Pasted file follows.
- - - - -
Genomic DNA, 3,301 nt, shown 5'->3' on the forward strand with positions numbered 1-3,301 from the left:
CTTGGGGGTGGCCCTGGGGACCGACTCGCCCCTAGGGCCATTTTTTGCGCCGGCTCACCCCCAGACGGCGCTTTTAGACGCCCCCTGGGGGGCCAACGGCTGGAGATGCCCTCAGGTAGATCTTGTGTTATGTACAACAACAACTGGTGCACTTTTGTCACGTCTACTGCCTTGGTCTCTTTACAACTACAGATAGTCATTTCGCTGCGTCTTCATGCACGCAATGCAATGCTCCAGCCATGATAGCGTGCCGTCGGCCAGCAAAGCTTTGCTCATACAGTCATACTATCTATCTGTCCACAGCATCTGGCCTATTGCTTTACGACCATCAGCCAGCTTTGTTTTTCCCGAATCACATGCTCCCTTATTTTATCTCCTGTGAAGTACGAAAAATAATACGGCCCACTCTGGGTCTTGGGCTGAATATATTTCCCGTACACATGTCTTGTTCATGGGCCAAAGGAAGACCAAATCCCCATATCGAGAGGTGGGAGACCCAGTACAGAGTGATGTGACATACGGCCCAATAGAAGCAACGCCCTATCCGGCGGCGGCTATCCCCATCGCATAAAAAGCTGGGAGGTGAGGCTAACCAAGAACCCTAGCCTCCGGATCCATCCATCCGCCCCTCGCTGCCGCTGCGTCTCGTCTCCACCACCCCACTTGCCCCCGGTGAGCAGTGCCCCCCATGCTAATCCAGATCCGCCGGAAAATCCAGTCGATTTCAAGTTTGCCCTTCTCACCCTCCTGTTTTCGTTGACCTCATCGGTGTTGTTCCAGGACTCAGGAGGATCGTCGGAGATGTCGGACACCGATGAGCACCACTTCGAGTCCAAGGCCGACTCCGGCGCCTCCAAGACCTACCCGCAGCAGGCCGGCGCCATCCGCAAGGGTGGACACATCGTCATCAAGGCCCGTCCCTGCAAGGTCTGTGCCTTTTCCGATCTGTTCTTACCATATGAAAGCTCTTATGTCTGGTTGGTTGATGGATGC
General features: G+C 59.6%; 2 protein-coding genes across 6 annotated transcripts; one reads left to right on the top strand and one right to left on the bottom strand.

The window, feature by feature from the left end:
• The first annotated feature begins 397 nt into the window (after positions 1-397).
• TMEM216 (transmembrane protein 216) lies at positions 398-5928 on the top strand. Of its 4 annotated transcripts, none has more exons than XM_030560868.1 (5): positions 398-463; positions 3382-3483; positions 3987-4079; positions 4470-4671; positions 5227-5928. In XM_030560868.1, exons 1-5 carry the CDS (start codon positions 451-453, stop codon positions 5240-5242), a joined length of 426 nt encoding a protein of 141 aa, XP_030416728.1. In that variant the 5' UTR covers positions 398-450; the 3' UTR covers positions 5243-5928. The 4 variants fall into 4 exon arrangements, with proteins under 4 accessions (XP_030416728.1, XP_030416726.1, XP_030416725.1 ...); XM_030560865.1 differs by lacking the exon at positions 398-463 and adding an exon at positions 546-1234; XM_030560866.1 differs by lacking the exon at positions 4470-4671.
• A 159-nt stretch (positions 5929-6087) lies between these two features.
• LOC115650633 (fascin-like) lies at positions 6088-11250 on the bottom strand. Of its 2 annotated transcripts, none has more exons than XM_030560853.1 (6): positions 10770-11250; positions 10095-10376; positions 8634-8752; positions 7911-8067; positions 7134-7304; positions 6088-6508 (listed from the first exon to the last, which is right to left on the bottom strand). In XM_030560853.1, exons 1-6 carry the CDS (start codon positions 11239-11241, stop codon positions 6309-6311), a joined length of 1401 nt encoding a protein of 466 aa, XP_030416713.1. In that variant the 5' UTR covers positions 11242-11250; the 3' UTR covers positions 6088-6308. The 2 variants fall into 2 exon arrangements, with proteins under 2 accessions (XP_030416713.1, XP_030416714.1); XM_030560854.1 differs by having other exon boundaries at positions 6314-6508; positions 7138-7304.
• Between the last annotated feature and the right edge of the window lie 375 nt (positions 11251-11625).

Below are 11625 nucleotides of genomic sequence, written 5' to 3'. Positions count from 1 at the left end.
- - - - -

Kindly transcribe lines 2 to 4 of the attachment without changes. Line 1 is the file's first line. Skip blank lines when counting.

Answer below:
CTTGGGGGTGGCCCTGGGGACCGACTCGCCCCTAGGGCCATTTTTTGCGCCGGCTCACCCCCAGACGGCGCTTTTAGACGCCCCCTGGGGGGCCAACGGCTGGAGATGCCCTCAGGTAGATCTTGTGTTATGTACAACAACAACTGGTGCACTTTTGTCACGTCTACTGCCTTGGTCTCTTTACAACTACAGATAGTCATTTCGCTGCGTCTTCATGCACGCAATGCAATGCTCCAGCCATGATAGCGTGCCGTCGGCCAGCAAAGCTTTGCTCATACAGTCATACTATCTATCTGTCCACAGCATCTGGCCTATTGCTTTACGACCATCAGCCAGCTTTGTTTTTCCCGAATCACATGCTCCCTTATTTTATCTCCTGTGAAGTACGAAAAATAATACGGCCCACTCTGGGTCTTGGGCTGAATATATTTCCCGTACACATGTCTTGTTCATGGGCCAAAGGAAGACCAAATCCCCATATCGAGAGGTGGGAGACCCAGTACAGAGTGATGTGACATACGGCCCAATAGAAGCAACGCCCTATCCGGCGGCGGCTATCCCCATCGCATAAAAAGCTGGGAGGTGAGGCTAACCAAGAACCCTAGCCTCCGGATCCATCCATCCGCCCCTCGCTGCCGCTGCGTCTCGTCTCCACCACCCCACTTGCCCCCGGTGAGCAGTGCCCCCCATGCTAATCCAGATCCGCCGGAAAATCCAGTCGATTTCAAGTTTGCCCTTCTCACCCTCCTGTTTTCGTTGACCTCATCGGTGTTGTTCCAGGACTCAGGAGGATCGTCGGAGATGTCGGACACCGATGAGCACCACTTCGAGTCCAAGGCCGACTCCGGCGCCTCCAAGACCTACCCGCAGCAGGCCGGCGCCATCCGCAAGGGTGGACACATCGTCATCAAGGCCCGTCCCTGCAAGGTCTGTGCCTTTTCCGATCTGTTCTTACCATATGAAAGCTCTTATGTCTGGTTGGTTGATGGATGC
General features: G+C 59.6%; 2 protein-coding genes across 6 annotated transcripts; one reads left to right on the top strand and one right to left on the bottom strand.

The window, feature by feature from the left end: